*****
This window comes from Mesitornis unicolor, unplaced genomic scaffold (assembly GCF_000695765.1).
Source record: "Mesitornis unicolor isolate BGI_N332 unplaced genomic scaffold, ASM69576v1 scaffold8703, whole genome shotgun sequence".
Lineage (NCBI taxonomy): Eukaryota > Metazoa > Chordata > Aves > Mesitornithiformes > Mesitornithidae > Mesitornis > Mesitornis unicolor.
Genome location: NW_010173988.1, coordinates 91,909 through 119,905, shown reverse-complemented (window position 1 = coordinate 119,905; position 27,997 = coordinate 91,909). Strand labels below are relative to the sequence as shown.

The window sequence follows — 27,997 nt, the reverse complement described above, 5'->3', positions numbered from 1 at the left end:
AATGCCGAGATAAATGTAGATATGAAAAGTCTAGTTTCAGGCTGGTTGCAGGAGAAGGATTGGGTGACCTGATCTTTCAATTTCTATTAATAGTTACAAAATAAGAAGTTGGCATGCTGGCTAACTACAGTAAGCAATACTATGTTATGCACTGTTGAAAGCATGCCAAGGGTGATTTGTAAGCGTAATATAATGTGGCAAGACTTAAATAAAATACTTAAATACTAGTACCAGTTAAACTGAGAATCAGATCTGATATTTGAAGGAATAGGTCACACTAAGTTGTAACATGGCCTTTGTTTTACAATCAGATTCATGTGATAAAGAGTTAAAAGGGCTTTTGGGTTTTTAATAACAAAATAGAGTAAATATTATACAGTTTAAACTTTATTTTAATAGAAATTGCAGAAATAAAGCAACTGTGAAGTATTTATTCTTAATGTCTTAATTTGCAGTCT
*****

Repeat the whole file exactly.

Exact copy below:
This window comes from Mesitornis unicolor, unplaced genomic scaffold (assembly GCF_000695765.1).
Source record: "Mesitornis unicolor isolate BGI_N332 unplaced genomic scaffold, ASM69576v1 scaffold8703, whole genome shotgun sequence".
Lineage (NCBI taxonomy): Eukaryota > Metazoa > Chordata > Aves > Mesitornithiformes > Mesitornithidae > Mesitornis > Mesitornis unicolor.
Genome location: NW_010173988.1, coordinates 91,909 through 119,905, shown reverse-complemented (window position 1 = coordinate 119,905; position 27,997 = coordinate 91,909). Strand labels below are relative to the sequence as shown.

The window sequence follows — 27,997 nt, the reverse complement described above, 5'->3', positions numbered from 1 at the left end:
AATGCCGAGATAAATGTAGATATGAAAAGTCTAGTTTCAGGCTGGTTGCAGGAGAAGGATTGGGTGACCTGATCTTTCAATTTCTATTAATAGTTACAAAATAAGAAGTTGGCATGCTGGCTAACTACAGTAAGCAATACTATGTTATGCACTGTTGAAAGCATGCCAAGGGTGATTTGTAAGCGTAATATAATGTGGCAAGACTTAAATAAAATACTTAAATACTAGTACCAGTTAAACTGAGAATCAGATCTGATATTTGAAGGAATAGGTCACACTAAGTTGTAACATGGCCTTTGTTTTACAATCAGATTCATGTGATAAAGAGTTAAAAGGGCTTTTGGGTTTTTAATAACAAAATAGAGTAAATATTATACAGTTTAAACTTTATTTTAATAGAAATTGCAGAAATAAAGCAACTGTGAAGTATTTATTCTTAATGTCTTAATTTGCAGTCT